QFIR student Kaj Sullivan sets off on Hugh Morris Fellowship journey

June 19, 2018

For those of you that don’t know me, my name is Kaj and I’m a second-year isotope geochemistry PhD student under the supervision of Dr. Daniel Layton-Matthews and Dr. Matthew Leybourne in the Queen’s University Department of Geological Sciences and Geological Engineering.

What I research

My research is broadly focused on studying the isotopic fractionation of transition metals in healthy- and disease-state humans. Currently, I am researching whether a zinc isotopic response accompanies a well-documented decrease in the zinc concentration of serum in the hours following the consumption of a meal. I am also investigating whether the copper and zinc isotopic composition of serum in Alzheimer’s disease (AD) patients is shifted relative to a control group due to amyloid plaque formation (characteristic pathology of AD), with the purpose of investigating their potential as biological markers of the disease.

The Fellowship

This April, I was fortunate to be selected as a recipient of the Kimberley Foundation’s Hugh C. Morris Experiential Learning Fellowship and have just embarked on the first leg of my year-long journey during which I’ll work with researchers at Osaka University, Tokyo Metropolitan University, Imperial College London, and the Metrology Institute of the National Research Council of Canada. I’ll be keeping this blog on the Queen’s Facility for Isotope Research (QFIR) website to post about the work I do throughout my travels. I arrived in Osaka yesterday afternoon so expect an update on that later this week!

The Fellowship gives graduate students at Canadian universities in a wide range of disciplines the incredible opportunity to design a program of study that differs completely from any experiences offered by their home institutions. The program of study is intended to help shape the future of the award recipient and contributions to their field. I’ve designed mine to broaden my knowledge and abilities as an isotope researcher, establish relationships with top researchers in the field of isotope geochemistry, and promote and conduct innovative isotope research.

Hugh C. Morris’ journey

To start, I thought I’d provide a bit of information about the namesake of the fellowship, Hugh Morris, as it is in its inaugural year, before diving into application process for those of you who might be interested in pursuing this opportunity yourselves.

From the Kimberley Foundation website: “Born in Rangoon, Burma (now Myanmar) in 1932, Hugh Morris was a renowned geologist, philanthropist, industry leader, and science supporter. While studying in South Africa in the early 1950’s, Hugh was awarded the Chamber of Mines Gold Medal and Travelling Research Scholarship, which enabled him to travel across North America. On that trip, he visited more than 65% of the continent’s mines and leading research institutions, an experience that profoundly shaped his future.  The Hugh Morris Experiential Learning Fellowship was created to honour his legacy and inspire the next generation to begin their journey.”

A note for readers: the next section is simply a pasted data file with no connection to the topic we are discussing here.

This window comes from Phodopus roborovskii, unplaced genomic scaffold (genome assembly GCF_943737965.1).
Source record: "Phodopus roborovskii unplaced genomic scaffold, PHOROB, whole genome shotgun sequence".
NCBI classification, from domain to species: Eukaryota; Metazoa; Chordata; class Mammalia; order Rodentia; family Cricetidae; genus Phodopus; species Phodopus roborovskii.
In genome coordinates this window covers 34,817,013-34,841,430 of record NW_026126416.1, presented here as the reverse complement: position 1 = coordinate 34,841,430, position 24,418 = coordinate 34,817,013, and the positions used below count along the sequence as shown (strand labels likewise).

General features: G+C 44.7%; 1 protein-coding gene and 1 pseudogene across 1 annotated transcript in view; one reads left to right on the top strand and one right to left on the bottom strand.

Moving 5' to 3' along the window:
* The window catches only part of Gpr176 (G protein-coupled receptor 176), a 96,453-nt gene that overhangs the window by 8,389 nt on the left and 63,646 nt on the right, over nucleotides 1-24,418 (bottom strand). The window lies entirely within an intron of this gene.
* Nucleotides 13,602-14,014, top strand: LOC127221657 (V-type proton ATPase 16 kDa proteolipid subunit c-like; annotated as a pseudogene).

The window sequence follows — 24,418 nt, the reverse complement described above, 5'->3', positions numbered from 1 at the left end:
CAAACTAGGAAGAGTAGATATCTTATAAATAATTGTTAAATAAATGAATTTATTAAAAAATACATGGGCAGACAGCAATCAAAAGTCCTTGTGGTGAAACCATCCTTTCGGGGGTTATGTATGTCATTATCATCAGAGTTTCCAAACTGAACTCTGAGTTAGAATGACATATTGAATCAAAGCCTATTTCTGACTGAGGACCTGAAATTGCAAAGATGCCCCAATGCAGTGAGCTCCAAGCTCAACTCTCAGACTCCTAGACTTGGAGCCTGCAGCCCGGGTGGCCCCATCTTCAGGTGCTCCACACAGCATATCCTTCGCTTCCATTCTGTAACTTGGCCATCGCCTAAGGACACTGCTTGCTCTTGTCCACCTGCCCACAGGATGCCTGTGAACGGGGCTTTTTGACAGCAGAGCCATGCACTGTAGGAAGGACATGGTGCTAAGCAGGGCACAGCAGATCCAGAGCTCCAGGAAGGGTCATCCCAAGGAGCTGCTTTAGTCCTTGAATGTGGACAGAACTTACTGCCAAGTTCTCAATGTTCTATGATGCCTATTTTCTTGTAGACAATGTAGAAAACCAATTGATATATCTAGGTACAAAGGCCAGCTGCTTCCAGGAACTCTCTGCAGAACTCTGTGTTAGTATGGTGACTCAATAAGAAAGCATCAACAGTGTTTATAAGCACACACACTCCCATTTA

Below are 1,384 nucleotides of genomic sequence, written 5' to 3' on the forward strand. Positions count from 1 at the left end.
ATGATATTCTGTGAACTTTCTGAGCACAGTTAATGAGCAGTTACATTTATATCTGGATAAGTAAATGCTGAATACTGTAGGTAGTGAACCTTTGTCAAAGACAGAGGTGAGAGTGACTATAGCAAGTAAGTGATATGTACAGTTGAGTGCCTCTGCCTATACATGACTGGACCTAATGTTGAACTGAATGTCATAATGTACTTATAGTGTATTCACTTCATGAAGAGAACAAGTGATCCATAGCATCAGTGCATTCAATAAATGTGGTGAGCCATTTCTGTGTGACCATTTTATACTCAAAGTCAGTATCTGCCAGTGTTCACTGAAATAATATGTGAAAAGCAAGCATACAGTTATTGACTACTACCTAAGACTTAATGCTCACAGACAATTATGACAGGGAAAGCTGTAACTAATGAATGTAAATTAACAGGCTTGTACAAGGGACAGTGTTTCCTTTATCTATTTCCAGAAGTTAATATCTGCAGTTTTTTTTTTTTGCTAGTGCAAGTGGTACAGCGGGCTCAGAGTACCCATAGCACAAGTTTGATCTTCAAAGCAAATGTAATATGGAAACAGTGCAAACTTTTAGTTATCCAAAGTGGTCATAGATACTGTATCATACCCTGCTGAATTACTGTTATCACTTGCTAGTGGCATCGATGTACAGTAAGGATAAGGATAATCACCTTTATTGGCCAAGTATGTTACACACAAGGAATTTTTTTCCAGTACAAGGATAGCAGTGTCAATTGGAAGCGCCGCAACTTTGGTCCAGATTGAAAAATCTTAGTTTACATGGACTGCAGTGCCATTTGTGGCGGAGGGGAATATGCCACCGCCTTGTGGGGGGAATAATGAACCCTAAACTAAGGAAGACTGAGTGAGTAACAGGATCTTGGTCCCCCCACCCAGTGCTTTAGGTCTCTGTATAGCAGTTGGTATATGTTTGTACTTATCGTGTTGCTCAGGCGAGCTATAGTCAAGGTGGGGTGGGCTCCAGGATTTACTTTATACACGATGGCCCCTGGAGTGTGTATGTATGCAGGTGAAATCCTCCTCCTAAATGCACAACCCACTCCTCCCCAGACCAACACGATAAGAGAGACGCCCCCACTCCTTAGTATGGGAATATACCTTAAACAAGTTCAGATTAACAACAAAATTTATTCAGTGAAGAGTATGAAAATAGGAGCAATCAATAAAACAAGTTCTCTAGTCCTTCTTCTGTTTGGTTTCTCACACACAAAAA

Application process

The application process involves the development of an experiential learning program (ELP) which is a detailed description of the planned travel, site visits, industrial engagements, research laboratory visits, and/or other activities tied to a clear statement of objectives. What makes the Fellowship so unique is that there are no prescriptions for the nature of the learning program you design, but you must engage with more than one sector, be that industry, research, government, or community. While Hugh C. Morris’ original journey involved many mine site and research institution visits, due to the nature of my research and laboratory work, I designed a program of study that included fewer, more focused visits. This will give me the opportunity to spend extended periods working with researchers developing my skills and collaborating on research projects.

The submission requirements for the fellowship include:

  • A written proposal of the planned ELP (a template is provided by the Kimberley Foundation)
  • A Proposed Budget including statement of contributions (cash and/or in-kind, if any) from participating entities in the proposed ELP (a template is provided by the Kimberley Foundation)
  • A current curriculum vitae
  • Two written references from academic supervisors
  • A written Letter of Support / Invitation from each organization, research laboratory, site visit entity, and any participating government or community partners identified in the proposed Experiential Learning Program.

The application timeline for next year’s fellowship will be available in September 2018, so save the date! It’s important to reach out to the organizations you would like to work with early on to arrange the timing of your visit and also leave room for making alternative plans if the timing for a visit can’t be worked out. For more detailed information about the application process and fellowship, you can visit the Kimberley Foundation’s website at https://kimberley-foundation.org/hugh-morris-fellowship/about-the-fellowship/.

 Also, if you have any questions about my research, the fellowship, or application process, feel free to shoot me an email at 8kvs2@queensu.ca. I’d be happy to answer any questions you might have.

Until next time,

Kaj Sullivan, PhD Candidate

Queen’s Facility for Isotope Research

 

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